Stay up-to-date on what’s in the news with the Y’all Politics Daily Roundup.
The Special Select Committee of the Mississippi Legislative Black Caucus held a hearing on medical marijuana on Tuesday after rumors that a potential special session is around the corner.
Ag Commissioner Gipson tweets potential cost of medical marijuana on MDAC
If the medical marijuana bill passes as currently drafted, MDAC estimates it will cost MS taxpayers approximately $3.7 million to create the new division, hire people, train, purchase equipment etc. to license and oversee “cultivation, processing, transportation and disposition “
— Commissioner Andy Gipson (@CommAndyGipson) September 29, 2021
Governor Reeves says he wants to make sure everything is in place before he calls lawmakers to Jackson for a special session.
“We have negotiations ongoing, conversations ongoing between the leadership, in House and Senate, and also Senate leadership and their members, House leadership and their members, and we’re doing all that online and other things so we’re not spending any money yet, so we want to make sure we get details worked out and get it substantially complete, so when the legislature does come in they can come in, get it done quickly and get back to their daily lives,” Gov. Reeves said.
Governor Reeves says a special session costs taxpayers tens of thousands of dollars a day.
Mississippi 1st District Congressman Trent Kelly (R) is calling out the Congressional Democrats and their proposed $3.5 trillion spending package, calling their plan “reckless” as it will have negative impacts on American taxpayers and farmers.
On Saturday, members of the House Budget Committee voted to pass the $3.5 trillion spending bill. Kelly addressed his objections.
“I oppose this bill which includes reckless spending on liberal priorities that come at the expense of American taxpayers and farmers,” Congressman Kelly said.
Governor Reeves talks MS manufacturing in Raymond
Manufacturing is one key to MS’ economic success. Some states said “no” to manufacturing. MS said “yes.”
I was glad to be in Raymond to tour Hunter Engineering, who’s celebrating 75 years of manufacturing leadership. They’re proof that manufacturing can thrive on MS soil! (1/2) pic.twitter.com/dJRuyHOkWy
— Tate Reeves (@tatereeves) September 29, 2021
The U.S. Department of Health and Human Services, through the Health Resources and Services Administration (HRSA), issued a released announcing the awarding of $12,863,536 in American Rescue Plan funding to 19 health centers in Mississippi.
The release says the funds are to expand the primary health care infrastructure in medically underserved communities.
Additionally, HRSA notes the need to bolster these health centers’ efforts in combatting COVID-19 locally, allowing the health center recipients in Mississippi to use this funding to secure freezers to store COVID-19 vaccines, purchase mobile vans to better reach and vaccinate marginalized communities, or construct, renovate or expand their facilities so they are better equipped for future pandemics or public health challenges.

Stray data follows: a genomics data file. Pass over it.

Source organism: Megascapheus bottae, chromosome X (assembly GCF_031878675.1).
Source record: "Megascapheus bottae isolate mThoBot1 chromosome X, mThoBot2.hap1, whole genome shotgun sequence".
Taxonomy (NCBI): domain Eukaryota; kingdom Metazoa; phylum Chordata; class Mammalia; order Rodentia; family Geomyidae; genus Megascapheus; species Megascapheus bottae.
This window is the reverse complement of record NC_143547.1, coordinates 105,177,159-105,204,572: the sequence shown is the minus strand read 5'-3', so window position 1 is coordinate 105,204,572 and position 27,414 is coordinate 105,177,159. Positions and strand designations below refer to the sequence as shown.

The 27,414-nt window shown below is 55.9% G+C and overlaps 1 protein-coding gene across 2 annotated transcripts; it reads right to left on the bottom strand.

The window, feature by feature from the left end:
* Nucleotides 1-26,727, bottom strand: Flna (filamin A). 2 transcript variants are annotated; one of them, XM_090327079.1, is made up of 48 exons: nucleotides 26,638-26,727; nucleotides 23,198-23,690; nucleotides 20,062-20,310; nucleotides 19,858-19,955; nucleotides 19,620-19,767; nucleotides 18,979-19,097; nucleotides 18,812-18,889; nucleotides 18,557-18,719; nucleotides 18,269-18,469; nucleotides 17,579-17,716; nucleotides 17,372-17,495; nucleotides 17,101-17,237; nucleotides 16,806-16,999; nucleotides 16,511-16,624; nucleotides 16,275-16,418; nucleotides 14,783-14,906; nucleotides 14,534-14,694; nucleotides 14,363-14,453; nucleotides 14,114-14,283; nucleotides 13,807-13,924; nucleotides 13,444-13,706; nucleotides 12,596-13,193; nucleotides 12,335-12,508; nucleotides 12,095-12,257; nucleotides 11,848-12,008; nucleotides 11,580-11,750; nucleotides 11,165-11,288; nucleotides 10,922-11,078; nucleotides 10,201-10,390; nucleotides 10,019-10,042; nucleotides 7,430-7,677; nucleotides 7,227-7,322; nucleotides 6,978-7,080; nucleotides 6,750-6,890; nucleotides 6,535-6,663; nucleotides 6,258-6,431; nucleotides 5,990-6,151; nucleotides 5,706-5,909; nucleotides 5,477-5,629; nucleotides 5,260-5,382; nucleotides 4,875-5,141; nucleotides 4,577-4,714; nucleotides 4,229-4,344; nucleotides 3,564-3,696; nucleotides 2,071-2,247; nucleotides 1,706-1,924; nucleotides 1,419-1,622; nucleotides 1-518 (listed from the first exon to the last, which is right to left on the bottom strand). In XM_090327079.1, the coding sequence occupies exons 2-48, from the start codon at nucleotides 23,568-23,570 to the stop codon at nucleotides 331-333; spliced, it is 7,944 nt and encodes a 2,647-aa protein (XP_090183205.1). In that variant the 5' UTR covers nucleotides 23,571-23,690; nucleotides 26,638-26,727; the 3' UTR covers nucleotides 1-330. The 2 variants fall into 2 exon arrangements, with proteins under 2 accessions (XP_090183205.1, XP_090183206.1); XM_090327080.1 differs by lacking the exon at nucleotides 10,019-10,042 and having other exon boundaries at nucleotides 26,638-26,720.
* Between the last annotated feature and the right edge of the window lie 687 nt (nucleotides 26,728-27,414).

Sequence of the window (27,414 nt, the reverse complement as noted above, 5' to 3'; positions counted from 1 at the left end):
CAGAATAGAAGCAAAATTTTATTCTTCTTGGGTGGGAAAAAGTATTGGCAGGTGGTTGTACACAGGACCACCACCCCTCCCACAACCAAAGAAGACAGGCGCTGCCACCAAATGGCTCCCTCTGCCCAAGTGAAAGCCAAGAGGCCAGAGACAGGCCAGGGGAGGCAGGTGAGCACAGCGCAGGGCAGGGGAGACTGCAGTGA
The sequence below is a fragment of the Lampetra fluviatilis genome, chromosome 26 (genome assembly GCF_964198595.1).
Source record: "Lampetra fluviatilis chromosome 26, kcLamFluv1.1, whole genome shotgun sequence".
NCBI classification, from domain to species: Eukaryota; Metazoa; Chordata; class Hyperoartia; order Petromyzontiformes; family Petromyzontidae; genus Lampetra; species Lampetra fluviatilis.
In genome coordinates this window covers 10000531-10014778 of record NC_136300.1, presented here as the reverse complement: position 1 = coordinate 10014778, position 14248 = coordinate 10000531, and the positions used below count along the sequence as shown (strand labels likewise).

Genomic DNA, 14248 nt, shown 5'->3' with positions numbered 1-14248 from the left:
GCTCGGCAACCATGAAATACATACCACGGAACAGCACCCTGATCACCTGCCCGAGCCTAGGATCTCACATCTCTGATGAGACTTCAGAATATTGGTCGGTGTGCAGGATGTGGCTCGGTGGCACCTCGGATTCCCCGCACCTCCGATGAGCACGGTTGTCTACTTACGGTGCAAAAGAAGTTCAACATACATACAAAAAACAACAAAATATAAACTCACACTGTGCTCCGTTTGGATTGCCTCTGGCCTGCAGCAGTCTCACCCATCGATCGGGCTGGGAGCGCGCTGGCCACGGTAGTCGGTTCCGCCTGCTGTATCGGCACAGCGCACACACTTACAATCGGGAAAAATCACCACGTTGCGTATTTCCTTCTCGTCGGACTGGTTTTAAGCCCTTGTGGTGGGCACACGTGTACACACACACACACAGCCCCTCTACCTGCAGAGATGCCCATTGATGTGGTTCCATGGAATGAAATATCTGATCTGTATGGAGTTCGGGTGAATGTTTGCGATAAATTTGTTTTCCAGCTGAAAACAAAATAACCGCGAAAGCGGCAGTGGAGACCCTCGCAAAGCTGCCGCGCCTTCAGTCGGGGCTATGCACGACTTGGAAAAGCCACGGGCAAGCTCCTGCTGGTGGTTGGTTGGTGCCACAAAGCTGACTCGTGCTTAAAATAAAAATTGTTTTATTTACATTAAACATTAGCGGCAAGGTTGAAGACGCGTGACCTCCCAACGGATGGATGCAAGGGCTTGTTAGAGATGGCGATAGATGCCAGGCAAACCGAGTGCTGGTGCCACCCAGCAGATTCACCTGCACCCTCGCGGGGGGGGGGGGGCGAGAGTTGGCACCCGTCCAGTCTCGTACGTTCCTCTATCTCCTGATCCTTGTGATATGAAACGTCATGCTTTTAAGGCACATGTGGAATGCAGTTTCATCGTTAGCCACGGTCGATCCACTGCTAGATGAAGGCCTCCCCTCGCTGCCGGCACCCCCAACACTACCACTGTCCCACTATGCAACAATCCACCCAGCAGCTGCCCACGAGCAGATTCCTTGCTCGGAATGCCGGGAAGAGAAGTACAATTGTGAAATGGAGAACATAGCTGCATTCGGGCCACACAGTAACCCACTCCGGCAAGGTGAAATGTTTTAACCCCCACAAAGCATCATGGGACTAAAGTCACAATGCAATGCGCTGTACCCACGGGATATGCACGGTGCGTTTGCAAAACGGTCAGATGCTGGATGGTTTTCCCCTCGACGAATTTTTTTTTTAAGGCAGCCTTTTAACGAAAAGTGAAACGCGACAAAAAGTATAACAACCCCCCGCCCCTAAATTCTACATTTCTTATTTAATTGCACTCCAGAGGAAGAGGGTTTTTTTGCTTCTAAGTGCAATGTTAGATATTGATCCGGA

Thompson says additional subpoenas likely this week regarding Jan. 6 Committee
— CSPAN (@cspan) September 27, 2021
Guest pushes back on Biden’s spending narrative
Mr. President, this is patently false.
The $4.3 trillion price tag of your tax-and-spend spree will come out of American pockets.
It is wrong to put this burden on the American people, but it is even worse to lie about it. https://t.co/CfLiCOmC0D
— Congressman Michael Guest (@RepMichaelGuest) September 27, 2021
Wicker receives Moynihan Award
It is an honor to accept The Daniel Patrick Moynihan Award for Congressional Service from @TheWilsonCenter.
I have been proud to work alongside my friends and colleagues to promote a strong America that will act confidently and intelligently to advance a freer and safer world. pic.twitter.com/Nnpkk4hYls
— Senator Roger Wicker (@SenatorWicker) September 28, 2021
Hyde-Smith helps packs disaster relief kits
Enjoyed packing relief kits for victims of natural disasters at @ProcterGamble event this evening. The effects of #HurricaneIda are still being felt on the Gulf Coast, & it was wonderful to see folks come together to support communities facing unexpected challenges. #LeadWithLove pic.twitter.com/LpHjyilIzu
— U.S. Senator Cindy Hyde-Smith (@SenHydeSmith) September 28, 2021
The state of Mississippi intends to appeal a federal judge’s mandate that it come up with a plan detailing how it will work to prevent unnecessary institutionalization of people with mental illness.
Earlier this month, U.S. District Judge Carlton Reeves ordered that Mississippi had 120 days to come up with a proposed plan to submit to the U.S. Justice Department and a mental health expert.
Reeves ordered that the final plan be completed in 180 days. Lawyers for the state asked in court documents if the January 2022 deadline could be postponed because the state intends to appeal Reeves’ ruling.